Media Finds Monster in 'Goth' Subculture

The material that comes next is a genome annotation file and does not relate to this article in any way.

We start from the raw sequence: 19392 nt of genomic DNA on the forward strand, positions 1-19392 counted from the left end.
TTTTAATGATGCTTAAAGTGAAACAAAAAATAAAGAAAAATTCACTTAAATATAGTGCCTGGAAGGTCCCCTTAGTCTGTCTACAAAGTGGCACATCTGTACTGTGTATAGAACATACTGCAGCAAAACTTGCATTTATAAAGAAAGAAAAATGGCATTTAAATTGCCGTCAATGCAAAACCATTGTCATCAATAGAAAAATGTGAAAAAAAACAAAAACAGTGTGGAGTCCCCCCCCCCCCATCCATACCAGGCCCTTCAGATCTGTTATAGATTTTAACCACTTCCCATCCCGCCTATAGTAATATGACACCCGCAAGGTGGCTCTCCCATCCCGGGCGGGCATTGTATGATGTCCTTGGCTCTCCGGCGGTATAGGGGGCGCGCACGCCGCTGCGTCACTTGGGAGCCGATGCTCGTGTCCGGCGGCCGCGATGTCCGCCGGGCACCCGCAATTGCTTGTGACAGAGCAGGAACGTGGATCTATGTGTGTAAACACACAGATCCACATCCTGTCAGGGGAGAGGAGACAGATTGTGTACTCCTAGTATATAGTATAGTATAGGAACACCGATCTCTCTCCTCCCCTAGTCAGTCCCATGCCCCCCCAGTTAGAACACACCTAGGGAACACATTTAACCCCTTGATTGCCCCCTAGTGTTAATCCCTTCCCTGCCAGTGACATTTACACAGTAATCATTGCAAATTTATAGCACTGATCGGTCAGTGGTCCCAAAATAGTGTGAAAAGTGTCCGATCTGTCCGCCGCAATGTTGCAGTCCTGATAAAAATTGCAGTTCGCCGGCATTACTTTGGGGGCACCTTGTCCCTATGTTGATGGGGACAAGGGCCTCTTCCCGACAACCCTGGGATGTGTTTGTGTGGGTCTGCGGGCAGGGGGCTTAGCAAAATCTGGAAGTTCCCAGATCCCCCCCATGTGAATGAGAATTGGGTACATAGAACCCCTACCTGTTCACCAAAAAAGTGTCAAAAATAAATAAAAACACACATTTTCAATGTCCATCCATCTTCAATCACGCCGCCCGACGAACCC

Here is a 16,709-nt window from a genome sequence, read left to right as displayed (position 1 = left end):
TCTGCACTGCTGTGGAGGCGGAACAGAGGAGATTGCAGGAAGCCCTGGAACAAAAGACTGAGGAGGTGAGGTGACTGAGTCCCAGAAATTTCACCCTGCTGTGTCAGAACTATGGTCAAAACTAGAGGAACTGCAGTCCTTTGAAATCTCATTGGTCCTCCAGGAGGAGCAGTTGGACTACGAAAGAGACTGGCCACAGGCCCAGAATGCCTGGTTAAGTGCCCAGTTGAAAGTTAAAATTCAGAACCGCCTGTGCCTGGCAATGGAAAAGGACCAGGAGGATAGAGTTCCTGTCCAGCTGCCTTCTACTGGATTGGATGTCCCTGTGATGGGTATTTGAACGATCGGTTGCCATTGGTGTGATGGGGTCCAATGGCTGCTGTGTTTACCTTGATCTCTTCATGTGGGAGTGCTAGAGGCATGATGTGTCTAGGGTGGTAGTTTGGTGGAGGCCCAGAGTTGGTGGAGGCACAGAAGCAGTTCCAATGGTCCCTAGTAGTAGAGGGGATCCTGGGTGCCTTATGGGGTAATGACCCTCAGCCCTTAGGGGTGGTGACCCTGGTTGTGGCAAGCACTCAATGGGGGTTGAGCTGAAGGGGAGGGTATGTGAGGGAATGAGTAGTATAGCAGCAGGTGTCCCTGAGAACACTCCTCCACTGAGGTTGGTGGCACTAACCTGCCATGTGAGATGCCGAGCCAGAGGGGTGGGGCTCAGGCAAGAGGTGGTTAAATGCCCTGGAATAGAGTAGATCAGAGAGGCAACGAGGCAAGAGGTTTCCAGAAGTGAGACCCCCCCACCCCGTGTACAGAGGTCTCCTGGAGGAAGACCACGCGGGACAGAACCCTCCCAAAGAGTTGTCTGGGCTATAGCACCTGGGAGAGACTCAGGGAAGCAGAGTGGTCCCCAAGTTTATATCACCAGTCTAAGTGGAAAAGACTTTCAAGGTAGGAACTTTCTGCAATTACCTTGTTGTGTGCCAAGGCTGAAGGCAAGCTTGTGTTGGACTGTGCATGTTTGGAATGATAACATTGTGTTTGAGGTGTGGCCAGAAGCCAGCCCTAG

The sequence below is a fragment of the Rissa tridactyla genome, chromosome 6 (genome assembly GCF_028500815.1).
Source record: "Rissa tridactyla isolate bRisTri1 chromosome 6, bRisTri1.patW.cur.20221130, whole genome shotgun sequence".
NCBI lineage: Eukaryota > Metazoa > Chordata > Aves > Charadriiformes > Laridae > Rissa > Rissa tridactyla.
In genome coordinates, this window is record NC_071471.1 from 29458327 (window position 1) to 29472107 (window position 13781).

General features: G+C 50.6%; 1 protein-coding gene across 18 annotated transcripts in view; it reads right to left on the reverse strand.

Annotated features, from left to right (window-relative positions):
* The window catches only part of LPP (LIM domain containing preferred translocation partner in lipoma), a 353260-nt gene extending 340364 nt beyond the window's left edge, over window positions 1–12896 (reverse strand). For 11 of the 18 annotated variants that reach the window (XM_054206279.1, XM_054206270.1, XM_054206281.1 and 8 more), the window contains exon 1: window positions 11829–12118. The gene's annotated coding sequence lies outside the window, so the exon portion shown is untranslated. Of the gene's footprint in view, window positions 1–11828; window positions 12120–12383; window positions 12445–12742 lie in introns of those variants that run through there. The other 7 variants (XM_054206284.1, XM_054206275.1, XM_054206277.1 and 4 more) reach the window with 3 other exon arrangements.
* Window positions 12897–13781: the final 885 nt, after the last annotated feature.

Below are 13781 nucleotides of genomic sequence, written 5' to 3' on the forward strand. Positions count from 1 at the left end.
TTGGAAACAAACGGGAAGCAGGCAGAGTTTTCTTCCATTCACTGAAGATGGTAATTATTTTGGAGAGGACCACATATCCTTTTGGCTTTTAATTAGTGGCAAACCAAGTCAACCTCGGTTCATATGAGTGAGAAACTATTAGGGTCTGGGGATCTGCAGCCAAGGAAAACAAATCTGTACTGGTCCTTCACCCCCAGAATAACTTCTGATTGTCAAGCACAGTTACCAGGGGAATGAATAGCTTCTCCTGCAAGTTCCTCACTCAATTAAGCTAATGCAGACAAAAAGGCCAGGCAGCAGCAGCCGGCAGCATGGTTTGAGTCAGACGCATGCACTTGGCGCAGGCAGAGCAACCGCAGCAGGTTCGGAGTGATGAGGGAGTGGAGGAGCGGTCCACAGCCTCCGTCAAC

Never let the facts get in the way of a scary story.That take-off on an old newsroom joke could well sum up much of the mass media's reporting on the apparent "gothic" leanings of Columbine High School slayers Eric Harris and Dylan Klebold.Though the dead killers' connections to the gothic scene are still unclear, the media took off with the gothic angle like a cadre of headless horsemen racing for ratings.Leading the charge was ABC's news magazine 20/20."The boys may have been part of a dark, underground national phenomenon known as the Gothic Movement and some of these Goths may have killed before," said 20/20 anchor Diane Sawyer on the evening after the massacre.Then came this from grave-sounding ABC correspondent Brian Ross: "It's what's known as the Gothic Movement, violent and black."The piece relied on only one expert source, a Denver detective who described "goths" as a violent cult led by pop-icon Marilyn Manson.And for all its resources, the national network news program was unable to scare up an interview with even a single goth, running instead a few glib soundbytes from some kids at a Marilyn Manson concert.It wasn't just national TV tabloids that marched with klieg lights in hand in a quest to find a modern-day Frankenstein in today's growing goth scene. That same night, a local KKTV report anchored by Heidi Collins segued to coverage of last week's concert by heavy metal band Slayer, referring to those waiting for the show as "members of the Goth cult."Never mind that the ominously named death-metal group is not a "goth" band per se Ñ and that most goths aren't particularly impressed with Marilyn Manson either Ñ such distinctions were missed by a mass media intent on lumping almost anyone who wears black into some pop-music doomsday cult."I think [the goth angle] gives people something to blame [the Columbine massacre] on," said Brett Hegr, a 22-year-old UCCS computer sciences student who identifies himself as part of the goth scene.The anti-goth media frenzy reached even more fevered pitch in this city after local schools fell victim to a series of copycat events, some of which were reportedly perpetrated by kids donning the goth look.The episode that got the most attention came a day after the Littleton tragedy, when Colorado Springs Police Department reported that "a group of teenage 'gothics' dressed in black trench coats and black masks," drove to Coronado High School to mock the Columbine episode.The four black-clad teenagers were met by angry Coronado students, and school officials quickly called police. The incident was promptly picked up by everyone from the Associated Press to National Public Radio.But according to the school principal, Lou Valdez, the media's reporting on the event was overblown. Only one of the students, he said, was wearing a trench coat, and only one of the students put on a mask: a rubber, Halloween-style skull mask."It was a prank, a very distasteful prank, but no one was in danger," Valdez noted.Disturbing, yes, and even frightening under the circumstances, still one trench coat and one mask does seem at least a bit less sinister than the image of four people, uniformly wearing black masks and black trench coats marching up toward a high school.(And despite reports by city police and the media, a father of one of the teens did not have a heart attack and was not rushed to a hospital after a confrontation with his son. "It was reported on TV that he had a heart attack and that wasn't the case," said Valdez. "I saw him walk out to his car.")The episode shows how far and how quickly just a little misinformation can travel in today's live media market. And it shows how effectively each newsbyte adds fuel to an increasingly menacing image of goth culture.Other goth-related news reports highlighted random acts of heinous violence perpetrated by others said to be allied with the goth phenomenon. These reports, typified by the one on ABC's 20/20, never bothered to mention whether goths are more or less likely than any other group to commit violent crimes.While many stories quoted experts as saying goths were part of a dangerous and violent subculture, only a few small sidebar stories quoted sources who urged against a rush to blame."It's like blaming Judeo-Christianity for the Oklahoma City bombing," Brian Levin, a professor of criminology in New Jersey, told the Rocky Mountain News last week. "You have this elastic pool of troubled kids, and to blame any one movement is shortsighted."Interview with some GothsUnlike the teenagers who provoked mayhem at Coronado High School last week, goth Gabriel Salazar has been dressing down for the last few days.For one thing, he hasn't been wearing his black leather trench coat.It's partly because the 23-year old fears a backlash due to media's linking of the Columbine episode to goth teenagers. But the main reason Salazar said he's not wearing his full regalia, is out of respect to the Columbine victims."It's too fresh in people's minds; people might take it the wrong way," said Salazar, a slight, soft-spoken Colorado Springs resident who talked in between shifts as a cook at an upscale coffee and tea house downtown.What the "gothic movement" is depends on who you talk to. But to Salazar, gothicism is less of a movement with a single defining ideology, than a very diverse group of young people whose lifestyle finds beauty in the darker side of life."It's really an aesthetic movement," said Salazar. "It came out of the late '70s as the new-aesthetic movement, finding beauty in normal pretty things like flowers, but also seeing the beauty in things like growing old and having a peaceful death.""Like cemeteries can be beautiful places, for example," he added.The movement was fueled by post-punk-rock bands like Bauhaus and Joy Division who Salazar said "were very much interested in revolutionary ideas of the punk movement, but found that the punk movement had become coarse, violent and crude and in that sense hypocritical."While punk attacked society's ills with angry rebuttal, the gothic scene offered a more refined, reflective approach. As the phenomenon grew, the goth scene took on a fascination with both futuristic sci-fi, as well as arcane literature, music, architecture and art.Goth kids are just as likely to be reading Emily Dickinson, as science fiction writer Philip K. Dick. Many listen to anything from Beethoven to industrial or hard-core rock music."Goths are more into the cerebral thing," said Erik Schroeder, manager of an underground music club attracta a goth following. "The culture tends to attract poets and artists. Kids who are a little different than most 15- or 16-year olds."While goths are often described as social misfits Ñ even by goths themselves Ñ Schroeder said they are not necessarily behavior problems. "It's not a culture of violence," he said of goths. "It's not a hate culture at all.""The fashion is what people are shocked by, but as people they are some of the most articulate and well-behaved people we get at this club," he added. "They're really kind of passive."Betty Fisher, owner of Betty Boop, an all-night diner that's become an occasional goth hangout, agreed. "Their behavior is fine," said Fisher, an evangelical Christian. "It's the way they dress that is way, way out there."A conservative, evangelical Christian, Fisher doesn't approve of the goth lifestyle. But she says she's never felt intimidated by the teenagers, who often come into her 24-hour diner wearing black clothes and face make-up."I don't fear them at all," said Fisher, noting that some volunteer and help out around the restaurant. "I trust them as much as I trust anyone."Along with an aesthetic that calls for dark candle-lit rooms, ornate candleholders and baroque furniture, there's also an attraction to role-playing games (on the internet or face-to-face) and music that some label as fixated on death, violence and even satanism.But goths say people too often confuse fantasy role-playing, or sarcastic lyrics that protest violence, with promotion of the real thing."It might be dark, but it's not violent," said Colorado Springs goth Brett Hegr. "If you're going to stereotype goths, it would be that they're wrapped up in their own depression, not that they're interested in killing people. The music has nothing to do with that sort of thing."And while many goths are influenced by pre-Christian or pagan belief systems, they do not necessarily worship Satan, said Tony Garcia, a Colrado Springs deejay who has been connected with the goth scene for 20 years."The whole thing is misunderstood," he said. "[The media] have lumped in all metaphysical beliefs with Satanism. Goths are not all into even white witchcraft, let alone Satanism."And in this town, anything that is not Christian is viewed as satanic. If it's metaphysics, if it's crystal, if it's aromatherapy, it's Satanism to some people."Some older goths (those in their 20s and 30s) concede that younger goths Ñ known as "baby bats" Ñ who are newer to the lifestyle may not all carry on the more passive ideals of the original goth movement."It's like some of the kids I see in the store," said Delaney Utterback, a DJ and a record buyer. "It's not so much critical thinking as finding cultural template to fulfill and to have rank within it. It's not about creation or deep thought, but acquiring the necessary things to be part of the scene."Still, he said even those attracted to the more nihilistic aspects of goth culture are not to be feared. "Absolutely not," he added. Nazi-goths?Moreover, Colorado Springs area goths say they have little in common with the two teenagers who planned the elaborate mass murder at Columbine High School last week.For one thing, the goth scene has generally been open to gays, bisexuals and heterosexuals Ñ as well as people from Christian and non-Christian backgrounds. Some goth men even wear skirts as part of the gothic fancy for things that hearken back to eras when men wore clothes that were graceful and flowing. (One reason trenchcoats and cloaks fit in with the goth aesthetic).Such things are hardly compatible, they note, with the apparent neo-nazi affectations of Eric Harris and Dylan Klebold.These contradictions have not stopped the media from drawing surprising connections between the troubled pair in Littleton and the gothic lifestyle.Among other things, many news reports linked Colorado industrial rock band KMFDM, popular among some goths, and the nazi-skinhead movement. "They identified KMFDM as neo-nazi skinhead band," said deejay Garcia "This is a simply a mistake."The band's lyrics, Garcia noted, are about fighting oppressive racist systems and bringing people or many races together, he noted. The band has denied any racist or fascist leanings and has issued a statement lamenting the Littleton shooting spree.Meanwhile, many Colorado schools have banned trench coats under policies that allow school authorities to regulate clothes that could interfere with the learning environment.But as school districts revisit their crisis-management policies in the wake of last week's shootings, Coronado principal Lou Valdez said it's important look at behavior, not clothing styles."It's unfortunate," Valdez concluded of goth kids. "A whole segment of society may have to bear the brunt of a stereotype because of a couple of individuals."***Goth Milk? For more info, check out the Colorado Goth Web page, which features links to goth-related individuals, businesses and groups playing internet role-playing games.